But actually, he's had heaps. So he thinks that New Zealand might be a little hotbed of mathematical cranks. So he's gonna talk about that.
And then one of the things I'm really excited about, so we have a wonderful scientist and engineer here called Michelle Dickenson. And she's basically turning into New Zealand's answer to the MythBusters. So, she is just this fantastic ball of energy, who likes destroying things, and blowing things up, and stuff.
So she's gonna come and talk to us. Her superhero thing is Nanogirl, because she's basically a nano scientist.
R: That's awesome.
SW: So she's gonna come and do some things. But what's really exciting is that on the Friday evening, we're going to, after you guys have done your quiz, we're going to do some sciency stuff. So we'll have some chemistry demos. Michelle's gonna have a whole lot of nano technology demo's. And then, because I am there, there'll be lots of things that glow in the dark as well. So we'll do...
S: Yeah, I understand that you like bugs that glow.
SW: Bacteria, yeah. So, I make bacteria that glow in the dark. And so, I make nasty bacteria glow in the dark, so things like TB and various other things. So I won't be bringing those along. I'll bringing some ones that aren't so deadly – in fact, aren't deadly at all. And then there'll be various opportunities for people to play with bacteria, or have their photograph taken using the light of glowing bacteria.
So it should be fun. So we'll have basically hands-on sciency things, plus you guys, so that'll be sort of the kick off on the Friday. And then the Saturday will be talks by various people. So it should be fun.
One of the other things that will be very cool, and I'm really looking forward to is a guy called Toby Ricketts, who's a film maker. And he is at the moment trying to make a film about tax and religion. And it's inspired by the fact that in New Zealand, we have a company called “Sanitarium,” who are our big maker of breakfast cereals. But they're owned by the Seventh-day Adventists.
So they don't pay any tax. And so he's doing a film about them. So it'll be really interesting to hear how he's getting on with that. I have managed to indoctrinate my daughter into not, in the super-market, she points them out, the Sanitarium Rice Bubbles, and things, and she's like, “They don't pay any taxes! They're really evil, aren't they, Mummy?” So, she's eight.
SW: She's good at that. In fact, she even told her grandparents when she was staying with them once, that they bought the wrong cereal. She didn't like their cereal because it was from the company. So this should be fun!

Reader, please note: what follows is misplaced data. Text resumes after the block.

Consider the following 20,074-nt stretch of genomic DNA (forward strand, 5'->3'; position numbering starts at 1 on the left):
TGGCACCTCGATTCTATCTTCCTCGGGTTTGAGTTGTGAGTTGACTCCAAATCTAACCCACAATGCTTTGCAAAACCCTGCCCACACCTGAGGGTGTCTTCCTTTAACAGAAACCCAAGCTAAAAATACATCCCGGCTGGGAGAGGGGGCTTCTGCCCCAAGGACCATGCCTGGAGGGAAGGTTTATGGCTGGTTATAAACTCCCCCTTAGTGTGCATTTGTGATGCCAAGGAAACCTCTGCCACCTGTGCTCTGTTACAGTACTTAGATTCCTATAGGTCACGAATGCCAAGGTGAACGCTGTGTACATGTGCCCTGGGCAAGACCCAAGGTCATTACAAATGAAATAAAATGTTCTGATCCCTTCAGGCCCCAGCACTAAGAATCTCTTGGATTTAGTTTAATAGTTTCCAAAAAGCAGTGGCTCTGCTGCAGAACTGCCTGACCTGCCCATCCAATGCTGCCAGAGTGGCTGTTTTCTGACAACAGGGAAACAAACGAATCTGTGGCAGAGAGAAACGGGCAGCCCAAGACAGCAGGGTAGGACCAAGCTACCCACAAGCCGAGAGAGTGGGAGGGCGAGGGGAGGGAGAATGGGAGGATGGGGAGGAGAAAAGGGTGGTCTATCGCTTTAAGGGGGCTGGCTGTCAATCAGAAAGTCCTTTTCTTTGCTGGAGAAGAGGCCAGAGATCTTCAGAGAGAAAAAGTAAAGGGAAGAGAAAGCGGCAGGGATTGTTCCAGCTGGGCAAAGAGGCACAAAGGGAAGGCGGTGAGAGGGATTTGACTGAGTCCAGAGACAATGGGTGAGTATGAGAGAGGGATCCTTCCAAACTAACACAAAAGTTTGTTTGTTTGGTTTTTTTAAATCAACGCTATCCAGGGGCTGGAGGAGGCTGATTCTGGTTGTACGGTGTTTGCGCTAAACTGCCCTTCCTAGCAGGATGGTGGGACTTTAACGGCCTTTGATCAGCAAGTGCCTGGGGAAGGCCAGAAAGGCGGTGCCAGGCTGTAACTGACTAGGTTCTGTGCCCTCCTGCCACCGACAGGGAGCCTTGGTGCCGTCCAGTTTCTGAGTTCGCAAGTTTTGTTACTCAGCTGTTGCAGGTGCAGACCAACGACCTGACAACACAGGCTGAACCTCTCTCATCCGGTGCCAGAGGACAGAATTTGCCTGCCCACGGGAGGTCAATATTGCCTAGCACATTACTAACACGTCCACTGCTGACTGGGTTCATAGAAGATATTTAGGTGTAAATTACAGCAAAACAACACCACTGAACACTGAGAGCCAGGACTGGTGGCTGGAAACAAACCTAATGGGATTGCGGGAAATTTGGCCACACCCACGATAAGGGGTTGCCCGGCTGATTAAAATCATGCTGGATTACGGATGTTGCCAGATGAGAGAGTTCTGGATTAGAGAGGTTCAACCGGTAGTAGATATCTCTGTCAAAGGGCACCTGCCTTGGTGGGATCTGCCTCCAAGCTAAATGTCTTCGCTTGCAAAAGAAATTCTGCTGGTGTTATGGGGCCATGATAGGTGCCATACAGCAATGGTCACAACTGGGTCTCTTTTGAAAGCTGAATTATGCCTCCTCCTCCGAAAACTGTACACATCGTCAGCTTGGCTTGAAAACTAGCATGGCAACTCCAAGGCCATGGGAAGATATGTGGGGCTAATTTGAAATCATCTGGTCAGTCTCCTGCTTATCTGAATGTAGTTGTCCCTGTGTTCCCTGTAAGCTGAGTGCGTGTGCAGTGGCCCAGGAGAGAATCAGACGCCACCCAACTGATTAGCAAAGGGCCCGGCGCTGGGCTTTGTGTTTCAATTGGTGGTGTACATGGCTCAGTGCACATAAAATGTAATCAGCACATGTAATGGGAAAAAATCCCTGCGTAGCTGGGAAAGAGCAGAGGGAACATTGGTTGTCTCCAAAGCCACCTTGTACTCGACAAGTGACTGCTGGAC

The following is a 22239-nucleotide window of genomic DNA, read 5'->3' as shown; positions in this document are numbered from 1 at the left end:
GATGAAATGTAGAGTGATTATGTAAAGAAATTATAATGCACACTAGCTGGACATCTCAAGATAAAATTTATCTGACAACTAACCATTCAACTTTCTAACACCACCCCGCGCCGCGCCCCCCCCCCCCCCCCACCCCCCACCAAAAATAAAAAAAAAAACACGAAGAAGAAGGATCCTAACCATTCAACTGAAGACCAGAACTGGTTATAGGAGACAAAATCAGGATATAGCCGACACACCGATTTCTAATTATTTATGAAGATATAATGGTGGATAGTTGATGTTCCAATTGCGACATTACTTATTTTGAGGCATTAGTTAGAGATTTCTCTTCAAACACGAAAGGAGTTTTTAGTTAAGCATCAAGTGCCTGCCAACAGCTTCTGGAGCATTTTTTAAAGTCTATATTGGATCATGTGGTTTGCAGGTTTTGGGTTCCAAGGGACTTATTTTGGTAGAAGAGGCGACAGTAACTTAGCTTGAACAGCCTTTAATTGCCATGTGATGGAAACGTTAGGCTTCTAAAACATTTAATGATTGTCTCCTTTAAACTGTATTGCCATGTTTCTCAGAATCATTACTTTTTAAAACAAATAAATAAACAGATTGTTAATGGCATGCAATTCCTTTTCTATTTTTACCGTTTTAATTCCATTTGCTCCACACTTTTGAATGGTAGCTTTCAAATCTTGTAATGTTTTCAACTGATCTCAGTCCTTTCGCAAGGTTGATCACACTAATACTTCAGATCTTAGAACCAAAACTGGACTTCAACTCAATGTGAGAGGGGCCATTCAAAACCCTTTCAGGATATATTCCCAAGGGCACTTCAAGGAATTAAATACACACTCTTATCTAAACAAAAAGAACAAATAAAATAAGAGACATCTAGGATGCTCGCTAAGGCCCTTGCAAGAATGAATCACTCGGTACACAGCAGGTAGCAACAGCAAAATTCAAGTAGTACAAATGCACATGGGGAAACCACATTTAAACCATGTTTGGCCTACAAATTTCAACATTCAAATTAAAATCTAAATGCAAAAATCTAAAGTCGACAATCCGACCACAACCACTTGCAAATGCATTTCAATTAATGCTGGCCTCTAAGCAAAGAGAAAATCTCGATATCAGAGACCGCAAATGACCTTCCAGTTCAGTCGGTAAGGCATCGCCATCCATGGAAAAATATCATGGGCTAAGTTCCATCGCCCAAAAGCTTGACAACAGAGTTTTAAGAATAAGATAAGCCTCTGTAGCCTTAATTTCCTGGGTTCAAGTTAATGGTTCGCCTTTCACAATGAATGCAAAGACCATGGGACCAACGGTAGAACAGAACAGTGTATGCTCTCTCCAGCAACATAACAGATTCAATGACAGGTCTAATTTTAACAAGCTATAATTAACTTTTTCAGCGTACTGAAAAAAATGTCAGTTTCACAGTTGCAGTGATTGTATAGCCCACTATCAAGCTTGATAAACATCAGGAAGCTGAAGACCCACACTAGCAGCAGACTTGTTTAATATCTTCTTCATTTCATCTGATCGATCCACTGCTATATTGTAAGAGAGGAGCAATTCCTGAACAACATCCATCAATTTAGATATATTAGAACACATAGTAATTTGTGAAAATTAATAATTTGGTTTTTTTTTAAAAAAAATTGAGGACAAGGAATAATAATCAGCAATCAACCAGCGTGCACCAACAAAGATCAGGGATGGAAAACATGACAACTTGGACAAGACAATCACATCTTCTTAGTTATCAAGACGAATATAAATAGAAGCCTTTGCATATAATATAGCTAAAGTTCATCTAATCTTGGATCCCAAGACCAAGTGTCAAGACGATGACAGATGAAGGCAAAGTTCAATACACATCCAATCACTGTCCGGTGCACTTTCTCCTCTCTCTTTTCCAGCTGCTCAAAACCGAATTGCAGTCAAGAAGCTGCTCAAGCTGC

S: If there's still anybody out there that wants to get tickets for the New Zealand Skeptical Conference, where do they need to go, Siouxsie?
SW: They need to go to conference.skeptics.org.nz. Yes, I know, Auckland, fifth to the seventh of December.
J: That was dot en-zee for those of us that don't say zed.
R: Well, that's the test. If you can figure out where to go online, you can get in. If you can't even figure out en-zed, then you don't belong at the New Zealand Skeptic's conference.
J: I guess you're right. Well, what if David Young wanted to go? He lives in China. He doesn't know about zed.
R: He might know zed. He lives in Hong Kong. That's a very British...
S: All right, Siouxsie, thanks for joining us, and we look forward to seeing you in person in a few weeks.
SW: Yeah! Very, very soon! Awesome! Thanks for having me!
Science or Fiction (1:01:34)
Item #1: Astronomers have found evidence that half of all stars in the universe exist outside of galaxies. Item #2: A new study finds that methods currently used at airports to detect deceptive passengers works only 3% of the time, but a new method being tested was effective 66% of the time. Item #3: The tiger beetle moves so fast it cannot see its prey, so instead, biologist recently found, it relies on thin hair-like projections that are 20 times the length of its body.
Skeptical Quote of the Week (1:19:44)
“Without precisely defined sources, methods, and concepts, it is possible to see absolutely everything and its opposite.” - Thomas Piketty
S: The Skeptics' Guide to the Universe is produced by SGU Productions, dedicated to promoting science and critical thinking. For more information on this and other episodes, please visit our website at theskepticsguide.org, where you will find the show notes as well as links to our blogs, videos, online forum, and other content. You can send us feedback or questions to email@example.com. Also, please consider supporting the SGU by visiting the store page on our website, where you will find merchandise, premium content, and subscription information. Our listeners are what make SGU possible.
Today I Learned
- Rebecca's This Day in History segment sounded extremely similar to one of Bob's Forgotten Superheroes of Science segments, which shows a continuity between the two.